A.P. Giannini Foundation

Spring 2022 Newsletter

Former Fellow and Serial Entrepreneur Sells Biotech Firm to Gilead; Starts New Firm

Mark Chao, M.D., Ph.D.

2014 Fellow Mark Chao, M.D., Ph.D., conducted his postdoctoral research at Stanford University School of Medicine under the mentorship of Irv Weissman, M.D., and Ravi Majeti, M.D., Ph.D.  This team of researchers discovered that CD47, a protein found on the surface of many cells in the body, protects cancer cells against attack by the body’s immune system.  Mark and his colleagues further discovered that blocking CD47’s “don’t eat me” signal through the use of anti-CD47 antibodies enables circulating immune cells to destroy cancer cells.  Driven by the desire to have as great of an impact on patient outcomes as possible, Mark co-founded Forty Seven, Inc., to develop a new class of drugs that builds on these discoveries in treating cancer.

In reflecting on his unplanned decision to leave academia, Mark shared that some of his preconceived notions of industry were incorrect.  “For example, I had wondered about the level of scientific rigor [in the private sector],” admits Mark.  “I found that it is just as strong in industry as in academia because the scientific discoveries being made had to directly lead to patient benefit.  My passion for transforming patient care has become stronger since going into industry.”

Forty Seven, Inc. went public in 2018 and was acquired by Gilead Sciences in 2020 for $4.9 billion.  Mark stayed on at Gilead as Vice President for Oncology Clinical Research for a year and a half.  In 2021, Mark co-founded and serves as CEO of TenSixteen Bio, a precision medicine genetics therapeutics company focused on detecting and treating disease at earlier stages.

As Mark reflects on his accomplishments, he offers the following advice: “First, don’t be afraid to take risks and to explore different trajectories and avenues.  I was on the academic path, but an opportunity was put in front of me, and pursuing it was a pivotal decision in my career.  Second, surround yourself with supportive people who are your cheerleaders.”  Mark credits his mentors with seeing his potential and encouraging him to “reach for the stars.”  His wife also encouraged him to entertain the idea of going into industry even though that was not his original plan. “I’ve changed my outlook,” he said.  “I don’t know what next year is going to look like.  But there is opportunity in that.”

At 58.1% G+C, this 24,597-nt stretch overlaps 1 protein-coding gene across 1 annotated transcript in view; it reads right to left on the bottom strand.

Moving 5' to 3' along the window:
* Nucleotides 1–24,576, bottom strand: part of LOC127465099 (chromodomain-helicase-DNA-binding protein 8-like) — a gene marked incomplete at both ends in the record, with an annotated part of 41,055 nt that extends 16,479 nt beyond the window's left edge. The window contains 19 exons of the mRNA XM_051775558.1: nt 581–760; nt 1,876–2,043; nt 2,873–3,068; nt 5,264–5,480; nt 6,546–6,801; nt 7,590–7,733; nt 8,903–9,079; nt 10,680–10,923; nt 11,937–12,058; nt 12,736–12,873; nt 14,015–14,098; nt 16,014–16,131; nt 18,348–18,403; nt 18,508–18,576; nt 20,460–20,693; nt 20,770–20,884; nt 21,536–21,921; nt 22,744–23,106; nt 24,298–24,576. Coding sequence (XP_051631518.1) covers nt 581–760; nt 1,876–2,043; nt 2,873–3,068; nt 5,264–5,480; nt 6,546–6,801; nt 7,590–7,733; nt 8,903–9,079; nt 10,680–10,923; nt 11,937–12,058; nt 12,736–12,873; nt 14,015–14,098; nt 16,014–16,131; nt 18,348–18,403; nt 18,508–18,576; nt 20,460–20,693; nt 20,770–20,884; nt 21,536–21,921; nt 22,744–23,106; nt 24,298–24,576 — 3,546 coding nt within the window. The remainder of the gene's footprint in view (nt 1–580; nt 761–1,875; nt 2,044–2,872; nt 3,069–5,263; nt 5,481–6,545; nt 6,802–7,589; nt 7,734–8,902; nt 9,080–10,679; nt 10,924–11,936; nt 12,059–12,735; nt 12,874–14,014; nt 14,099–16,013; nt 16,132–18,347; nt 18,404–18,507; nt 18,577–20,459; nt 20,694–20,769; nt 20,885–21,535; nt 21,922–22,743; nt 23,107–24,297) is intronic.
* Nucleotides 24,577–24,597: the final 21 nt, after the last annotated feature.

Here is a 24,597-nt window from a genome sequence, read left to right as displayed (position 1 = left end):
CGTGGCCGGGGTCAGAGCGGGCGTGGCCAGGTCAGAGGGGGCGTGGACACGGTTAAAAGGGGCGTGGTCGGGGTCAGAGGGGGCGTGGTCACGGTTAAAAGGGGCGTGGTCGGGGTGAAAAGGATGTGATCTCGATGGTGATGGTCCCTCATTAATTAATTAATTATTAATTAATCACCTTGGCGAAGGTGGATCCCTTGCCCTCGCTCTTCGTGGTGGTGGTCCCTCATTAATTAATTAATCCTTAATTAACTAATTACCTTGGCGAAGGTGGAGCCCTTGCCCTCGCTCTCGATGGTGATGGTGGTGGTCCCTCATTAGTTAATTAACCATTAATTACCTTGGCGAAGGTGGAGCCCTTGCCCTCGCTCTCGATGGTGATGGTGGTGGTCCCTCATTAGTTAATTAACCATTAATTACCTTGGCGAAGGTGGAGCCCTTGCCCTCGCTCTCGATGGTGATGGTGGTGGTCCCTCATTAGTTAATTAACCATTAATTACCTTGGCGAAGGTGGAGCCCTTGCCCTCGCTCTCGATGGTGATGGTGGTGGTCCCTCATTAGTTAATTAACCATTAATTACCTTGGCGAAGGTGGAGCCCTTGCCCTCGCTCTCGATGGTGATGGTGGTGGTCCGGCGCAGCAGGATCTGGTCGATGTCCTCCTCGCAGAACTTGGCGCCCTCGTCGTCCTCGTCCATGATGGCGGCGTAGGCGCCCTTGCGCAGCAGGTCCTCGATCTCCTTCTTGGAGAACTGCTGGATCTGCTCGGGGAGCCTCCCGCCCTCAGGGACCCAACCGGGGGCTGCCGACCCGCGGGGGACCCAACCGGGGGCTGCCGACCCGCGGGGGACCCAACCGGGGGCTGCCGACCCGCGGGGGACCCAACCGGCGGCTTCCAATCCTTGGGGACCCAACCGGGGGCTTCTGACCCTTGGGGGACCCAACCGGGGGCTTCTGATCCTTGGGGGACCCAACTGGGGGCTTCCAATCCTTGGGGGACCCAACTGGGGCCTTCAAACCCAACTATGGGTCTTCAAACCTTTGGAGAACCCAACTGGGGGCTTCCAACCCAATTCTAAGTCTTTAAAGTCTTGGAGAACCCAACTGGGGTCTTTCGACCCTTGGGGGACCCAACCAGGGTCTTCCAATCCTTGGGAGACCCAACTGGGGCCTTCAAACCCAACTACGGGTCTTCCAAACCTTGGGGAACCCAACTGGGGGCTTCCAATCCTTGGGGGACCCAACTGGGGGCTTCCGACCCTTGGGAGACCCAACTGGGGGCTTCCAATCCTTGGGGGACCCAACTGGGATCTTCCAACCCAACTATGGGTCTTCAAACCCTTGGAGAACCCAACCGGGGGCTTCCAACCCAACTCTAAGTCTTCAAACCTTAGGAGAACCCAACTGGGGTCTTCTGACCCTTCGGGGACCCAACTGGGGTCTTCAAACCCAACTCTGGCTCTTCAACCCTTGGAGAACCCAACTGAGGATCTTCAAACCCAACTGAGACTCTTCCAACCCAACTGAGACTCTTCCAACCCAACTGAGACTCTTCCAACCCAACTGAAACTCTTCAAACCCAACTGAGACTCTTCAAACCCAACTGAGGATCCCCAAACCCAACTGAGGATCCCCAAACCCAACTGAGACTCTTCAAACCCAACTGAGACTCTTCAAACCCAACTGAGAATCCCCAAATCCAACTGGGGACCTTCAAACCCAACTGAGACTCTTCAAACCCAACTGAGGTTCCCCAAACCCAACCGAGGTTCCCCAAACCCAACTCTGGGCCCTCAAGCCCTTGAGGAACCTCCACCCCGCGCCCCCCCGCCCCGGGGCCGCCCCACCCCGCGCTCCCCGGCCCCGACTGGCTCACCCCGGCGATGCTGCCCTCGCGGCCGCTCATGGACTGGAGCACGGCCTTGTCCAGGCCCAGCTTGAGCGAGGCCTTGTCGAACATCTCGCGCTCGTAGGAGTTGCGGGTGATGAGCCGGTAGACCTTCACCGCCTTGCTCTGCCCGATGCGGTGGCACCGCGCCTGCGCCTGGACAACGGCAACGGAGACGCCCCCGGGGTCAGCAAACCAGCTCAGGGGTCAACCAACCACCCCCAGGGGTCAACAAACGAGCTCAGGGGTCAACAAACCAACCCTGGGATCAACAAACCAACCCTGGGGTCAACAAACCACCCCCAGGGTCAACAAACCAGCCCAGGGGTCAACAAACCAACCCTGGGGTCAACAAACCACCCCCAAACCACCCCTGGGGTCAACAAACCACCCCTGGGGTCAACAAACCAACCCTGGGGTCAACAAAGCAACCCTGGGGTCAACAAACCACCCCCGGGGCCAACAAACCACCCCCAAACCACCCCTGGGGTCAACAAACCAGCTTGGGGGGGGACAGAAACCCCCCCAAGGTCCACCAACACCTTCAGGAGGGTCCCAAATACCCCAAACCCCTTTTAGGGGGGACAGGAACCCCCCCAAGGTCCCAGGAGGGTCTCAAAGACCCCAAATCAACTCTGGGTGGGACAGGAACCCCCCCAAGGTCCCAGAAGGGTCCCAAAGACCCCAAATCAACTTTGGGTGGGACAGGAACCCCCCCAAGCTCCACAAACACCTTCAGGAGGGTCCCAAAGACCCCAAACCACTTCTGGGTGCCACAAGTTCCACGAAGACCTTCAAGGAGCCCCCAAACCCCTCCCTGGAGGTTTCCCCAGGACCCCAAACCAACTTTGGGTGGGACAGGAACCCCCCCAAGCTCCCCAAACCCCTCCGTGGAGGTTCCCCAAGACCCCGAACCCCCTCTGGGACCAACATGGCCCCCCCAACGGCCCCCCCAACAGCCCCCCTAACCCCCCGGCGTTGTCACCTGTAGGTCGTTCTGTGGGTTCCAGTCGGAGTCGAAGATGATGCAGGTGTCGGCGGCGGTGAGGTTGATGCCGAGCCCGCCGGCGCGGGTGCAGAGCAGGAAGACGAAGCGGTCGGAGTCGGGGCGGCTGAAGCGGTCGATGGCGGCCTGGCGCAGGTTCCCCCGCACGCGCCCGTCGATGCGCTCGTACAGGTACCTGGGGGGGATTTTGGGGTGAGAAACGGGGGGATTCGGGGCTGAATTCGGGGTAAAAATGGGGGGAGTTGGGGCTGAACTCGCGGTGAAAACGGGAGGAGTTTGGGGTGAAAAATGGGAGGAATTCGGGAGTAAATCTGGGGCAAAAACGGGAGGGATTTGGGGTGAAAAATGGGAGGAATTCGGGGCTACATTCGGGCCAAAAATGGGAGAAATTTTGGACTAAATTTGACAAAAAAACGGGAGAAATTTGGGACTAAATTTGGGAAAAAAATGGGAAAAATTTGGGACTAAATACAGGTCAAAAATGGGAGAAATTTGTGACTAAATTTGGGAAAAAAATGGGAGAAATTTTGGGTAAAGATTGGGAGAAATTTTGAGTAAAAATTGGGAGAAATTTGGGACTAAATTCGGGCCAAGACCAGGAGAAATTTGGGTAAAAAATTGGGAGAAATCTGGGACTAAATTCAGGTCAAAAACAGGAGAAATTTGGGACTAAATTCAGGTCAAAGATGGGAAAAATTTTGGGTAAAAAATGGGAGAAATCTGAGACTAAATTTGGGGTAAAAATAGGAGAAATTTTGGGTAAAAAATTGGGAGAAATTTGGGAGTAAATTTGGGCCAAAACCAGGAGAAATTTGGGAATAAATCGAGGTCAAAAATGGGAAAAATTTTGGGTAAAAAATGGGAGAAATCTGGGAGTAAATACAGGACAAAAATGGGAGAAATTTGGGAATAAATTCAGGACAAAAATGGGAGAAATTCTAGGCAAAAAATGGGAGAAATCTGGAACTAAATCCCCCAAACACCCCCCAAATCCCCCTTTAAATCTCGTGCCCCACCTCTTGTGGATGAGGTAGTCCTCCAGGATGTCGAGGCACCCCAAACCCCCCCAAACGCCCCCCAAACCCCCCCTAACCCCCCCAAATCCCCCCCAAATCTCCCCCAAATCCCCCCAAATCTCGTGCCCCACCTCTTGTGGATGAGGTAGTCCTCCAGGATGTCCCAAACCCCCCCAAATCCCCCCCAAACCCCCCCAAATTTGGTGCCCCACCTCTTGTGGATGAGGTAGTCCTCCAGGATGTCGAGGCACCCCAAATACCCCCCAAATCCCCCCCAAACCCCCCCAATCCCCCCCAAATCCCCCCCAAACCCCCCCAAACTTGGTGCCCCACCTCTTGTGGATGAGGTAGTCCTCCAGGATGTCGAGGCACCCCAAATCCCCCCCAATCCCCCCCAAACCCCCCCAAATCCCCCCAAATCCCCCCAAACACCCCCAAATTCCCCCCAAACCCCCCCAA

Mentored by Nobel Laureate, Former Fellow Establishes Lab Researching Pain at Sloan Kettering

Melinda Diver, Ph.D.

As a postdoctoral fellow in the lab of Nobel laureate David Julius at the University of California, San Francisco, Melinda Diver, Ph.D., studied the link between pain and temperature, both of which are detected by the body’s sensory system.  Now leading her own lab at Sloan Kettering Institute in New York, Melinda is guided by questions around how our bodies sense things in the environment and how we respond.

Melinda’s research has evolved since her postdoctoral fellowship.  She is no longer studying the proteins for sensing hot and cold but is instead looking at a variety of “underexplored” proteins that may be involved in the sensation of pain.

One such protein is thought to enable the body to sense high salt content.  And while Melinda does not anticipate finding a strong correlation between this particular protein and the way in which our body senses pain, the research has the potential to provide new insights into how sensory proteins detect a wide range of physical and chemical stimuli.  “Exploratory research can be the path to truly innovative discoveries,” she explained.  “The truth is you never really know when you’re going to stumble upon something with far-reaching implications.”

Melinda is also exploring the interaction between the pain system and the inflammatory response system.  Understanding the complexities of sensory proteins and their regulatory partners is critical to developing novel alternatives to opioids to improve the quality of life for those suffering from chronic pain.
Melinda credits a very supportive mentor and the A.P. Giannini Foundation’s fellowship with her early career success.  The fellowship’s interview process, which requires candidates to deliver a 10-minute chalk talk about their research, encouraged Melinda to think about “selling [her] science.”  The leadership program addressed skills such as conflict resolution and management practices that researchers do not typically gain in the lab.  “These are skills that people require to head a research program,” she explained.  Melinda also found the communications program to be very valuable. “It is important for society that we make science more accessible to more people.  The pandemic – and misinformation about vaccinations – has been a great example of that.”
To learn more about Dr. Melinda’s research, click here.

2021 Fellows Present Their Research

The 2021 fellows have completed six months of one-on-one communications training that helps them explain their important research in a way that other scientists and lay people can understand. The Foundation’s communications training program teaches fellows essential components of a successful presentation. At the conclusion of the program, fellows present their research as part of the Foundation’s video series, “Crossroads: At the Intersection of Research & Medicine.”  Be sure to watch the newest class of fellows discussing their inspiring research.